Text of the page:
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Bentley on Bloomberg: Why User Experience is Paramount and How Higher Ed is Preparing Students
In today’s competitive marketplace, companies are working harder than ever to stand out to consumers and are making this happen by investing in creating a customized, feel-good user experience and thoughtful design, no matter what the product is. Many successful companies are even taking this new economic imperative further and putting user experience (UX) and design at the core of the way they operate by instilling this “design thinking” into their employee culture. That means a human-centered approach that addresses the consumer and employee first, above all else.
In 2017, experts predict that more UX specialists will be hired, and not just web designers but also psychologists, physiologists, anthropologists, and researchers to work with people to design meaningful interactions.
Bentley University joined Bloomberg Radio’s Carol Massar and Cory Johnson along with guest experts, to address how universities are preparing students with right mix of skills to succeed, what user-centered companies are looking for when hiring new graduates, and how much the field of UX has changed over the past few decades.
Universities need to do their part to prepare students for this new economy
College level curricula should combine business and arts and sciences to give students the technical skills they need to for example, create user-friendly websites, coupled with the communications skills needed to understand and empathize with the users themselves. Students should graduate knowing how to create meaning from data, present compelling stories to executives or peers, and collaborate with teams in order to be able to make an immediate impact at their respective companies.
When real companies come to the classroom, everyone benefits
Academic programs should engage with companies so they bring real-world problems directly to students in the classroom. This gives students the best possible learning experience and offers companies real solutions at the same time. Higher education needs to codify practice and credentialing the professionals of tomorrow.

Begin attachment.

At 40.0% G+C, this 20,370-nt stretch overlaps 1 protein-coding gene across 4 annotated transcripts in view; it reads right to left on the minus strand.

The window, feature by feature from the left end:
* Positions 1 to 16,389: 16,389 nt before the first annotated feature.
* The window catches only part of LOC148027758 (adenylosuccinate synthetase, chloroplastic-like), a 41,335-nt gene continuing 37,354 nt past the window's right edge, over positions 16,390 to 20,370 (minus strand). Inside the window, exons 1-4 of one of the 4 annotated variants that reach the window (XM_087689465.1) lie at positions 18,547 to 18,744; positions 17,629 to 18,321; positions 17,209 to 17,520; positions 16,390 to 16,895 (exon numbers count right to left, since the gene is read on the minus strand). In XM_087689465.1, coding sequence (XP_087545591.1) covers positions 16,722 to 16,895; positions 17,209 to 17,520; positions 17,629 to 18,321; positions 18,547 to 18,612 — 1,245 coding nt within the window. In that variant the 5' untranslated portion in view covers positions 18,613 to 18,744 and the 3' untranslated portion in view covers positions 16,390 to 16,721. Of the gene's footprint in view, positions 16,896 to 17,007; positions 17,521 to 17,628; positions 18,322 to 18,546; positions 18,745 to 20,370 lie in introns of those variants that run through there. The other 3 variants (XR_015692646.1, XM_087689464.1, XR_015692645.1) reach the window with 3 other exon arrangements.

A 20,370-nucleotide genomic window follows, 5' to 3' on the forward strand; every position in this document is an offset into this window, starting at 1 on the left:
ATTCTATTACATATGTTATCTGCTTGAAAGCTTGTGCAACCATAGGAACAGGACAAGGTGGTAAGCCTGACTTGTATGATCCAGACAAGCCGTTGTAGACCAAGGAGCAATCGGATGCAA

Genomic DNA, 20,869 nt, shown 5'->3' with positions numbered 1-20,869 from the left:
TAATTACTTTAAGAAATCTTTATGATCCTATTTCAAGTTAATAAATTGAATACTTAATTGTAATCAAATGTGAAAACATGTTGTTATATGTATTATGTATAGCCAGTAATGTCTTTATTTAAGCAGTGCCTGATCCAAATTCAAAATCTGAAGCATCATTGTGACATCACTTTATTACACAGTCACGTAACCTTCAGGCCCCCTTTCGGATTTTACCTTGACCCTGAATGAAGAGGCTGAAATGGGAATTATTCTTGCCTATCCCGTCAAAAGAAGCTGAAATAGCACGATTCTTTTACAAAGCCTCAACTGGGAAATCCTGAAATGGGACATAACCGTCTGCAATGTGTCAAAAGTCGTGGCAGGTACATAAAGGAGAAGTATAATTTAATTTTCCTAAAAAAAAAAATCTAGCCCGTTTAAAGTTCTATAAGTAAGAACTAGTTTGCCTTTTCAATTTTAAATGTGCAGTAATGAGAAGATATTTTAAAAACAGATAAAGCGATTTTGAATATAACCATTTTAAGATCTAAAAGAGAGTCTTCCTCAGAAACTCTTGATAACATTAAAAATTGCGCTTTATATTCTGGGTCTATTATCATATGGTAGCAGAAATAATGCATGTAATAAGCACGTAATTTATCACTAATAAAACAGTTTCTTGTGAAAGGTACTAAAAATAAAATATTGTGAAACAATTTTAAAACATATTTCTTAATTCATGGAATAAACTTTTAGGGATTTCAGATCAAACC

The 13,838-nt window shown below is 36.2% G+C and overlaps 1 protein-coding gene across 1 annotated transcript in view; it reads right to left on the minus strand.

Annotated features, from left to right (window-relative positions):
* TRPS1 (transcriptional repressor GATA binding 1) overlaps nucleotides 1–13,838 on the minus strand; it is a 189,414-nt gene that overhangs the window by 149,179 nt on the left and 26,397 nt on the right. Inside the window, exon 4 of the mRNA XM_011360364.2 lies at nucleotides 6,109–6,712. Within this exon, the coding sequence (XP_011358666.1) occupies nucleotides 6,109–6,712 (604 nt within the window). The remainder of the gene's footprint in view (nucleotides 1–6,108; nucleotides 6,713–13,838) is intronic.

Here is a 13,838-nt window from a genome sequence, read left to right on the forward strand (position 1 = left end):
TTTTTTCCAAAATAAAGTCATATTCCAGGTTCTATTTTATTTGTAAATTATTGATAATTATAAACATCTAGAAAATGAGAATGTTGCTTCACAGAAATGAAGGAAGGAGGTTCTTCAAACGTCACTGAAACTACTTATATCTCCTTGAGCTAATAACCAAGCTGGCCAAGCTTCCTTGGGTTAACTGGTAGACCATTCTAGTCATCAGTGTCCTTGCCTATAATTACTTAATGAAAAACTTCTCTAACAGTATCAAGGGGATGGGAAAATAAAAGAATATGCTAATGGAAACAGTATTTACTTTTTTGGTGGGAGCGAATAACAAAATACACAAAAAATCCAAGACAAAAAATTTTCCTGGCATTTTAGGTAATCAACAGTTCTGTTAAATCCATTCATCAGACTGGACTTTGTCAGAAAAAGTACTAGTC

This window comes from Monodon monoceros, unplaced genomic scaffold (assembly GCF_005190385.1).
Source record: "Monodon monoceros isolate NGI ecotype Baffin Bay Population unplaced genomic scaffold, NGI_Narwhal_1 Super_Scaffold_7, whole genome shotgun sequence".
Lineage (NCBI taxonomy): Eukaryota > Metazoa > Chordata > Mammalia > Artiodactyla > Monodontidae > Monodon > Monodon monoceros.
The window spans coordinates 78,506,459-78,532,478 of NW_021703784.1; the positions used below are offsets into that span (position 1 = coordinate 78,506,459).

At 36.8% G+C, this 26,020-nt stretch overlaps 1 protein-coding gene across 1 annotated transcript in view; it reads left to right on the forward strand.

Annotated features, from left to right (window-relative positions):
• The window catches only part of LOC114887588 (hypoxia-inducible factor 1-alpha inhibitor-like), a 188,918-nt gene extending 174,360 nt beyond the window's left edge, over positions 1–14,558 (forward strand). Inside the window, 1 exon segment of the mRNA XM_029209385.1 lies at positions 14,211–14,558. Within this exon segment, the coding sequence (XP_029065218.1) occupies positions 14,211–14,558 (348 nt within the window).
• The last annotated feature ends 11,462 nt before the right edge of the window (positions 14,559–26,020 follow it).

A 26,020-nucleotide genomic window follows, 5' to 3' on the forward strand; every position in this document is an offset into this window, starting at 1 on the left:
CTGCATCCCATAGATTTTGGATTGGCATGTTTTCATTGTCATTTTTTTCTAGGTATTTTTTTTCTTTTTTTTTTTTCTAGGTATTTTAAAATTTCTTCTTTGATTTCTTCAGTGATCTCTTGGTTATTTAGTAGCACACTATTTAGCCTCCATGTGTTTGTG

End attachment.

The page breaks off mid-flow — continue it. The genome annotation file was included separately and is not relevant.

Successful companies don’t care about the masses, they keep it narrow
CEOs who “get it” are constantly asking themselves and their employees “why will our customers care about this?” and “which customers will care about this?” They know that often it’s a narrower, repeat base of customers who will give them the most bang for their buck. This means shifting away from marketing to a mass audience and instead, offering the right individuals a bespoke experience that’s “just for them.”
Recent graduates should look to work for a company whose product they believe in
As students approach graduation, they shouldn’t just think about whether or not they want to work for a start-up versus a large company, but rather, is the company creating a great product that s/he wants to see in the world. On the flip side, the most important thing an employer can do is build that great product and help employees understand it’s true mission so they feel invested and will do their best work.
Learn more about Bentley’s PreparedU Project, which examines challenges facing millennial workers, the companies that employ them and the colleges and universities that prepare them.
The Yawkey Foundations have recognized Bentley University’s longstanding commitment to service-learning and awarded the university $500,000 to educate students to effectively lead nonprofit organizations and expand student efforts to help community groups.